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You are in: Home > Articles > Specific Learning Difficulty (Dyslexia)

Specific Learning Difficulty (Dyslexia)


Specific Learning Difficulty (Dyslexia)

The following information is from the booklet 'Dyslexia: Your First Questions Answered' available from The British Dyslexia Association .

What is Dyslexia?
The word dyslexia comes from Greek and means 'difficulty with words'. It is a difference in the part of the brain which processes language, and it affects skills that are needed for learning one or more of reading, writing, spelling and numeracy. This does not mean that dyslexic people cannot become fully literate. With suitable help they can succeed, and dyslexic people often have different and valuable problem-solving abilities.

What is a Specific Learning Difficulty?
It is another term for dyslexia. Dyslexia is one of several specific leaning difficulties which come under the umbrella term 'specific learning difficulties'. It means that the difficulties are specific rather than more general learning difficulties.

What are the Indications for School Children?
One of the most marked characteristics of dyslexic children is the surprising difficulty they have at school when it is clear that they are at least as able as others who have no problems. There is also a tendency for unaccountable 'bad days' when they seem unable to do what they can on a 'good day'. Different age groups present problems in varying ways.

Age 9 or under

Particular difficulty learning to read and write.

Persistent and continued reversing of numbers and letter (e.g. 15 for 51, b for d).

Difficulty telling left from right.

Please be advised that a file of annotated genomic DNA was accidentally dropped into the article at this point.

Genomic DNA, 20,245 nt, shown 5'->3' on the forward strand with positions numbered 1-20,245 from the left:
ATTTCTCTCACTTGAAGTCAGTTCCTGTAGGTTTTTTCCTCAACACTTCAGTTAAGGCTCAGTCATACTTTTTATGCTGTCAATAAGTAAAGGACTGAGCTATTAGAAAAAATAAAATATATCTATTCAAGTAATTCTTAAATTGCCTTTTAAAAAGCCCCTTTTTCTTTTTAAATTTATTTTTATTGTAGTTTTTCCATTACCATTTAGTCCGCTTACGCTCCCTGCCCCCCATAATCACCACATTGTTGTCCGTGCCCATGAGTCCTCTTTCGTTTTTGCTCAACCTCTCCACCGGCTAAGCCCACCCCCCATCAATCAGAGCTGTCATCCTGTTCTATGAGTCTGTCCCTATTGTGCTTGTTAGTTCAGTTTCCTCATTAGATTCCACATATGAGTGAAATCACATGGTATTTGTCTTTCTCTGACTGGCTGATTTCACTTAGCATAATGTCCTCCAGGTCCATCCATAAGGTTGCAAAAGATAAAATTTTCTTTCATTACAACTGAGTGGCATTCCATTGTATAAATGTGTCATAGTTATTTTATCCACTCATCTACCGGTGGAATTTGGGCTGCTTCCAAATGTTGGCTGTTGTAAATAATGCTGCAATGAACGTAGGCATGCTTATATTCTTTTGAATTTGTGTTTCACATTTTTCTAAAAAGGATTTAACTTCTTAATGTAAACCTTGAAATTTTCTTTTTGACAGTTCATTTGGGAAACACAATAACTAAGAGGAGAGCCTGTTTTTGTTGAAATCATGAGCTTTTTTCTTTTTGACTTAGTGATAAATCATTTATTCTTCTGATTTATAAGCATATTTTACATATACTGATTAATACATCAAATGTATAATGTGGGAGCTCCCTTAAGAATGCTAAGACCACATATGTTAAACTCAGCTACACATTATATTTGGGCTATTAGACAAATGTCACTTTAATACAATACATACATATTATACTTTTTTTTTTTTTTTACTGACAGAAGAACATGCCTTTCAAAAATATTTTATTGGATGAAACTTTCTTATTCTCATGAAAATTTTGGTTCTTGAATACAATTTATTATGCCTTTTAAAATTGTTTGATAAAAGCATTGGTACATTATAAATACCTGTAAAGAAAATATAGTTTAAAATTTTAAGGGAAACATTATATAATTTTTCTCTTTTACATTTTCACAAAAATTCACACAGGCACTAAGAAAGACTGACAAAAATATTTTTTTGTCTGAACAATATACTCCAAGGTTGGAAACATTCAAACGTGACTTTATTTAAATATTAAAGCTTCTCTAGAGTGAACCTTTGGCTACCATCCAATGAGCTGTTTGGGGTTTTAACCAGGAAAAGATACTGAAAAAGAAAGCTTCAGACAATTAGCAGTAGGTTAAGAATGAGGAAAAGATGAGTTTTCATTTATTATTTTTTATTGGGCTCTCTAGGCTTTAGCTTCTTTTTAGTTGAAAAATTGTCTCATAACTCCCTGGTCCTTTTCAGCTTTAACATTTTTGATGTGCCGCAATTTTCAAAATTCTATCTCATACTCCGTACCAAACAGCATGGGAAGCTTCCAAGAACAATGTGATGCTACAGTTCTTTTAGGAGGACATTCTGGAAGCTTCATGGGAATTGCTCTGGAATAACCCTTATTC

Difficulty learning the alphabet and multiplication tables, and remembering sequences such as the days of the week and months of the year.

Continued difficulty with shoelaces, and ball-catching, and skipping etc.

Inattention and poor concentration.

Frustration, possibly leading to behavioural problems.

Age 9-12

Continued mistakes in reading, or a lack of reading comprehension.

Strange spelling, perhaps with letters missed out or in the wrong order.

Taking longer than average over written work.

Disorganisation at home and at school.

Difficulty copying accurately from blackboard or textbook.

Difficulty taking down oral instructions.

Growing lack of self-confidence and increasing frustration.

Age 12 and over

Tendency to read inaccurately, or without comprehension.

Inconsistent spelling.

Difficulty with planning and writing essays.

Tendency to confuse verbal instructions and telephone numbers.

Severe difficulty in learning a foreign language.

Low self-esteem.

Difficulty with perception of language, e.g. following instructions, listening comprehension.

Note! Not all dyslexic children will display all these characteristics. For further information contact the British Dyslexia Association.

The booklet goes on to answer the following questions:

How can parents ensure their child's problem is recognised?
What is a statement?
How can parents help?
What kind of teaching support is best?
Can the non-specialist classroom teacher help?
I was never much good at school. Might I be dyslexic?
What shall I do about it?

The booklet also gives details of the help available for individuals after leaving school and information on how the British Dyslexia Association can help.

For more details contact: The British Dyslexia Association http://www.bdadyslexia.org.uk/



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